In a meeting with an emerging market equity manager a few weeks ago, the manager took some time to carefully explain all the shares he had not been buying since news of the spreading coronavirus had begun to unfold in the media. The manager was eyeing some consumer discretionary names, but had not seen valuations reach a point that reflected the impact that coronavirus would have on businesses. After the last ten days, we suspect that he will be taking another look at some of the names on his wish list.
The impact Covid-19 will have on economic growth in 2020 is now being recognised by central banks with both the Fed and the Bank of England acknowledging that growth will be slower this year due to the effects of the virus. Oxford Economics estimates growth could be 1.3% slower, equivalent to over $1bn in lost output.
Markets did not seem to recognise the threat posed by Covid-19 at all, until very abruptly, they did. 2020 was off to a strong start and following stellar returns in 2019, investors were considering whether equity markets could continue their run of form. The conditions had been good: central banks were accommodating, the initial trade agreement between the US and China has been welcomed, and (closer to home) the UK election delivered a result with greater political clarity. All of which sat in contrast to equity market conditions at the start of 2019. Turn the clock back a year and equities had experienced a difficult and volatile end to 2018. If they weren't quite battered, then they were definitely bruised. At that point the economic outlook was weakening, but 2019 went on to deliver equity market returns of over 20%. If there was too much pessimism last year, was there too much optimism this year?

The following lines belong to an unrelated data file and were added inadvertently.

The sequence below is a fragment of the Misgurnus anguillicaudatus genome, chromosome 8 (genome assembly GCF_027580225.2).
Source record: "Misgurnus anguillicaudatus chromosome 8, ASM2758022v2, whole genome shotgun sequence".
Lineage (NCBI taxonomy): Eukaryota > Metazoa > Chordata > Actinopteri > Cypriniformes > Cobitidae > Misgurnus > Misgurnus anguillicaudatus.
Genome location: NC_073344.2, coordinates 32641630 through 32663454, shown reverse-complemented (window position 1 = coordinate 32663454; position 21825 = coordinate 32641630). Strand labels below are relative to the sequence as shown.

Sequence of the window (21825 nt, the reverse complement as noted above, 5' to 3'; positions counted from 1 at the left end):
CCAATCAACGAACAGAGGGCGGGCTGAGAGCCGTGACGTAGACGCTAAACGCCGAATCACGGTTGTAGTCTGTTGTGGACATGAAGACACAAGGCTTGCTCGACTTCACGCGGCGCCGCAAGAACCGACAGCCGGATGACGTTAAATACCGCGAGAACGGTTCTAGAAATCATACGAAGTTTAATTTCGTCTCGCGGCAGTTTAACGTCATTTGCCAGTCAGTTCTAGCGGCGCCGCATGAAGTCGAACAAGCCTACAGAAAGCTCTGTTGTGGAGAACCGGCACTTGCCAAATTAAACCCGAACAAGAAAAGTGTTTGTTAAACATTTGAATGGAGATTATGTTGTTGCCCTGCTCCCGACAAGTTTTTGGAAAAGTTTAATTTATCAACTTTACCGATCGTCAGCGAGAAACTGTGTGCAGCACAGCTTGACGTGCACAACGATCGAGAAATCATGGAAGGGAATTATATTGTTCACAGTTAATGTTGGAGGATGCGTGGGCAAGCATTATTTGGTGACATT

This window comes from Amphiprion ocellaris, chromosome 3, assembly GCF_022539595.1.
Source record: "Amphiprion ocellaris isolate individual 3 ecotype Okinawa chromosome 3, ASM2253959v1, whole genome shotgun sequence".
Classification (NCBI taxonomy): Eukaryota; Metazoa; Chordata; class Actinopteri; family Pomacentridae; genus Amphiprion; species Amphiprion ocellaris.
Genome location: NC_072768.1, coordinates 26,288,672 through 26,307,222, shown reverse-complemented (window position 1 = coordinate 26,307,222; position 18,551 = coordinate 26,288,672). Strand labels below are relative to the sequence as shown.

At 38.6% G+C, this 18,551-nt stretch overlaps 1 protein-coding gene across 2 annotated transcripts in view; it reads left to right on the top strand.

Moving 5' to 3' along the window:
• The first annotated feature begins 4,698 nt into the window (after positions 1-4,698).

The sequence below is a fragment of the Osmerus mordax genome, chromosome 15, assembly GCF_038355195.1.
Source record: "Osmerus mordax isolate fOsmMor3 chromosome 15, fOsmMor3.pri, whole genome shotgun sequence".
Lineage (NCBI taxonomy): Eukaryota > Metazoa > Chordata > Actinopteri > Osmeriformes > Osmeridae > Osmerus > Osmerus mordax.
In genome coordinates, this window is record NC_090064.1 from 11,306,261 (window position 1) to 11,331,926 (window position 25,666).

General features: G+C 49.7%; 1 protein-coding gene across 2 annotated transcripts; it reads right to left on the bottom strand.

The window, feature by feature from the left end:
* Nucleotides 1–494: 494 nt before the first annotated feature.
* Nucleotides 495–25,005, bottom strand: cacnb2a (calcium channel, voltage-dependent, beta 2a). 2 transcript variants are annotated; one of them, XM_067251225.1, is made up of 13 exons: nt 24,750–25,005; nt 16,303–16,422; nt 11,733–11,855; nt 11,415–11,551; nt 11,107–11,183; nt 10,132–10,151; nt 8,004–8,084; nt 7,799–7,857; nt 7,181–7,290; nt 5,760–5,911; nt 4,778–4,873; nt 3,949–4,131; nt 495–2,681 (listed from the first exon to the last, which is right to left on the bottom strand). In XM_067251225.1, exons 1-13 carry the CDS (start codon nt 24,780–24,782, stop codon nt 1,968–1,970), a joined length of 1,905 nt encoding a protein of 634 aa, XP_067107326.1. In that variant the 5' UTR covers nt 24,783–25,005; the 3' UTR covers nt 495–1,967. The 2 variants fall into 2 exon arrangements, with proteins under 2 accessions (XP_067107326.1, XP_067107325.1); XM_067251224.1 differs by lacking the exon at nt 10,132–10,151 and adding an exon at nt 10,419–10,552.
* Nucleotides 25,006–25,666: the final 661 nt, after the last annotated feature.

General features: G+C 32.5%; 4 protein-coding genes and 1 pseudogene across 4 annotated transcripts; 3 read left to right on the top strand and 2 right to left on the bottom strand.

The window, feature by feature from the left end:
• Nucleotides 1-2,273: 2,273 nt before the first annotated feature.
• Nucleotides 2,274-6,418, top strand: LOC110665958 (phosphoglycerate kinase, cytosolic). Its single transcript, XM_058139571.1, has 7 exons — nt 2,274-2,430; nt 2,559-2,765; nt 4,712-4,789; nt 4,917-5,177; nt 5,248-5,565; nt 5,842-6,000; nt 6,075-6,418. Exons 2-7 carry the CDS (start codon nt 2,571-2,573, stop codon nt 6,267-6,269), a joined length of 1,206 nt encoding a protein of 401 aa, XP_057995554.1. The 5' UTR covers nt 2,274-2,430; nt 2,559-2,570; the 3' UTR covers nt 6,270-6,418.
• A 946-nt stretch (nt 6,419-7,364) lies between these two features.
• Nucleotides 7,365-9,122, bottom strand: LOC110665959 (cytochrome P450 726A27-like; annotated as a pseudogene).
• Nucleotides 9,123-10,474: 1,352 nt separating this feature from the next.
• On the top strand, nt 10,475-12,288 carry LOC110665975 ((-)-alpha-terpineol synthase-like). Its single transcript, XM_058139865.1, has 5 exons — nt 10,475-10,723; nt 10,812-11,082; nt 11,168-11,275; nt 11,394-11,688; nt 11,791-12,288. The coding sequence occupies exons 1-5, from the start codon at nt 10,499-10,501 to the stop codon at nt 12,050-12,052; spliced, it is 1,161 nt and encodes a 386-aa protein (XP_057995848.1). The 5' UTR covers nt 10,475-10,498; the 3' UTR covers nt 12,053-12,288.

With economic data improving at the start of 2020, equity markets still appeared to be riding last year’s wave of central bank support. Global equities rose around 5% in between January and mid February. In an environment where markets were torn between strong US economic data and coronavirus fears, the strong US data clearly won out. That, however, changed on 21st February when fears over a reacceleration in the number of new Covid-19 cases meant markets could no longer ignore the significant impact the virus will have on earnings. Since then we have seen global equities fall around 10% (at the time of writing). Some of the casualties are the more cyclical companies and easy to spot: Chinese car sales were down 92% for the first two weeks of February; but others will take time to emerge for example, developed market businesses hampered by a shortage of components from China and Japan.
When framing their analysis of the likely impact, investment managers have tended to refer to the SARS epidemic, when there was a short but sharp hit, with a brisk recovery for businesses and economies as the disease faded. The hope is that if Covid-19 can be prevented from becoming a longer term issue, economies might recover in a similar fashion. The caveat is that China is much bigger part of the global economy today (17%) than it was during the SARS epidemic (6%) and the impact is likely to be global in nature. Nevertheless, we hope that the volatility we have seen in markets will give active managers an opportunity to adjust their portfolios to take advantage of some opportunities to gain exposure to quality businesses that will be winners in the long term, at more attractive valuations.
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